Over the past couple of weeks, we’ve seen multiple CEOs get hacked. On June 5th, Facebook CEO Mark Zuckerberg’s LinkedIn, Twitter, and Pintrest were compromised. Apparently, his password was the same across all three social platforms, “dadada”; which in security rankings doesn’t stray far from “password” or “abcdef” since there are no capital letters, numbers or symbols. On June 19th, former Twitter CEO Dick Costolo’s account was hacked and three tweets were sent out from his account. On June 26th, CEO of Facebook-backed Oculus, Brendan Iribe had his twitter hacked through last month’s Myspace breach, and on June 27th Google CEO Sundar Pichai’s Quora account was hacked by the group that gained access to Mark Zuckerberg’s social accounts. The issue in regards to Twitter’s cybersecurity (although dadada is obviously a big part of the issue too) lies in third party authentication. According to Joseph Bernstein from Buzzfeed, “…whichever write-authorized app connected to your Twitter is least secure…is exactly how secure your Twitter account is”. Although there are third-party apps from billion dollar companies like Instagram and Facebook, there may be other authorized apps from smaller, possibly-not-well-versed-in-security companies such as “Get it LIVE! by LiveMixtapes.com” which actually resided in Bernstein’s library for a mixtape he wanted to download back in 2011.
OurMine, the hacker group behind the compromised accounts of Mark Zuckerberg and Sundar Pichai also hit Spotify founder Daniel Ek and Amazon CTO Werner Vogels. The interesting twist is that OurMine is a security company that offers services to scan your accounts, including social ($30), websites ($1000) and more (the entire company for $5000). Are they black hats or white hats? I believe this Wired article explained it best, “and then there are the confusing ones: hackers whose black hats are covered in the thinnest coat of white paint, or so patchwork that even they don’t seem to remember which color they’re wearing”.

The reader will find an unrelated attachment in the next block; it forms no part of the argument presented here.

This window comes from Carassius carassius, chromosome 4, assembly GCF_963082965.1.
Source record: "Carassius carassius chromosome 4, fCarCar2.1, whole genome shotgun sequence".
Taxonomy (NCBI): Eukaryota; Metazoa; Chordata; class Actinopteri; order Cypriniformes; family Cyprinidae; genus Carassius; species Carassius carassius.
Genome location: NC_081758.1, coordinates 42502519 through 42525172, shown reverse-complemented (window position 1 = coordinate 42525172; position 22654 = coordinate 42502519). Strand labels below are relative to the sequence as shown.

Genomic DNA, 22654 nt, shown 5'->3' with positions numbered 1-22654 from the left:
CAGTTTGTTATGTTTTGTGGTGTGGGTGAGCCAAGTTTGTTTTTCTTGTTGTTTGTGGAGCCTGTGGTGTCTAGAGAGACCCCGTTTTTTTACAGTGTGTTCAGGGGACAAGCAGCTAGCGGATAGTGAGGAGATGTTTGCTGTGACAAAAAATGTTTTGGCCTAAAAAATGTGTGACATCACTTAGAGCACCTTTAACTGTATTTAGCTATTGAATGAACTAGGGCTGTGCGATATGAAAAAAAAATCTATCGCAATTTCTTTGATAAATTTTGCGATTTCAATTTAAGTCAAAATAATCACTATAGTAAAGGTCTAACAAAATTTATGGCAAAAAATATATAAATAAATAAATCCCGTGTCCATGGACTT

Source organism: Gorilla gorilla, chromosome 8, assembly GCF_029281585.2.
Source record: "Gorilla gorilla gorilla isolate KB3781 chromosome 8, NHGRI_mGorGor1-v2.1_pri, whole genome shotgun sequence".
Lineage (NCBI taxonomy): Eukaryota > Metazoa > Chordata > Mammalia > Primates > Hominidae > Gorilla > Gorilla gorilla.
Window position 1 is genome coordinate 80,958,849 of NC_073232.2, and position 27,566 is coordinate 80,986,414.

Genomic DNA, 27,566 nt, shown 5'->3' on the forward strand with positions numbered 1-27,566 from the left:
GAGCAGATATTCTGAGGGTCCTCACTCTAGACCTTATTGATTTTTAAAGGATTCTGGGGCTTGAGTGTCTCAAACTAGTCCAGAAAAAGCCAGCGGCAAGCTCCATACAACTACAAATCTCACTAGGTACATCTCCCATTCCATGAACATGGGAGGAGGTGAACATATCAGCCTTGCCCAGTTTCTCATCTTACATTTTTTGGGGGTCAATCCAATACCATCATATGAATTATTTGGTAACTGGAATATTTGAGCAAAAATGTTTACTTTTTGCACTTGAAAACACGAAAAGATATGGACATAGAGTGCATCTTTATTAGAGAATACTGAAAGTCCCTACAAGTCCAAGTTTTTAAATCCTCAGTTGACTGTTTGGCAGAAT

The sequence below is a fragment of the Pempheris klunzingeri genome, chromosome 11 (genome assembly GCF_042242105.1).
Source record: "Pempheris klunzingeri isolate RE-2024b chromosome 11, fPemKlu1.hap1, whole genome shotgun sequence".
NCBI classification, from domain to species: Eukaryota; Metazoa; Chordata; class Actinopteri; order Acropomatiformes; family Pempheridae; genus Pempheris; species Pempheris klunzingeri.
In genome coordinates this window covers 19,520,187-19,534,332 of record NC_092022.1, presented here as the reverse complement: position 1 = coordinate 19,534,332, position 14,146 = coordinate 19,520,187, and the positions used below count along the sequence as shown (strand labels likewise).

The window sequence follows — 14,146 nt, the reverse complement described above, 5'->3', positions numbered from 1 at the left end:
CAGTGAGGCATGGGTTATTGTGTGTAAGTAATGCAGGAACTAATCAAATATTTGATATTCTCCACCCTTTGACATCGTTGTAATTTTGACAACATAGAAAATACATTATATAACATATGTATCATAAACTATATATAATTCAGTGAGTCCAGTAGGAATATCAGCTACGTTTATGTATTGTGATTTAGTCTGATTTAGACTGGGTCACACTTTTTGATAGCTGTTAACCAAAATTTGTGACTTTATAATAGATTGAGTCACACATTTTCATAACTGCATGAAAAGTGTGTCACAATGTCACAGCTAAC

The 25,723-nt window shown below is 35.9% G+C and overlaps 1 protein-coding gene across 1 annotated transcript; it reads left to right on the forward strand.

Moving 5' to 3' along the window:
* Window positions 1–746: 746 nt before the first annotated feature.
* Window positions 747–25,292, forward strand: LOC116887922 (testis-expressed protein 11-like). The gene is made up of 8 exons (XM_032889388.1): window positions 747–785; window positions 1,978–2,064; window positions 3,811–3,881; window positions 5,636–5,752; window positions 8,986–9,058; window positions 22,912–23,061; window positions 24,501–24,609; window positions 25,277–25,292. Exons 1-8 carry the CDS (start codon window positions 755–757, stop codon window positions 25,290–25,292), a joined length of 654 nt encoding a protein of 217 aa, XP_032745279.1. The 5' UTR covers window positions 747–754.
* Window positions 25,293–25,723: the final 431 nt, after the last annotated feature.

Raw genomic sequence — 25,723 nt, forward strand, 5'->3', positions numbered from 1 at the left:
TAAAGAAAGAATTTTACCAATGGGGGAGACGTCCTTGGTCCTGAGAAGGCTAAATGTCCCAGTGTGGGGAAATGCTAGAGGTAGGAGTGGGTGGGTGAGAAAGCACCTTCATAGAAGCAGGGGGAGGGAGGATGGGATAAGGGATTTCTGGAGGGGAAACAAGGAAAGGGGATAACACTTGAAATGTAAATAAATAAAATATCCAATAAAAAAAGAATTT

Drumroll Please…Android N is…
Lastly, a common question when using a chatbot is “What do I type?” Starting today, Facebook Messenger is giving developers quick reply buttons and sticky menu options so that bots are easier to understand and communicate with. Facebook launched the chatbot platform at F8 a few months ago but they were difficult to communicate with due to a lack of understanding of how to phrase questions to receive answers. Now, developers have the option of adding these quick reply buttons in order to offer a more guided experience for users as they interact with chatbots. Other updates from the Facebook messenger chatbot team include star ratings, extended content sending (the ability to send GIFs, audio, video, etc using a bot), and muting a bot as you would with a person.
Are you excited about the long weekend? Because this is how I feel about it…
Appropriately enough, the stars of Silicon Valley will be coming to San Diego Comic Con later this month! For those of you going… I’m very jealous.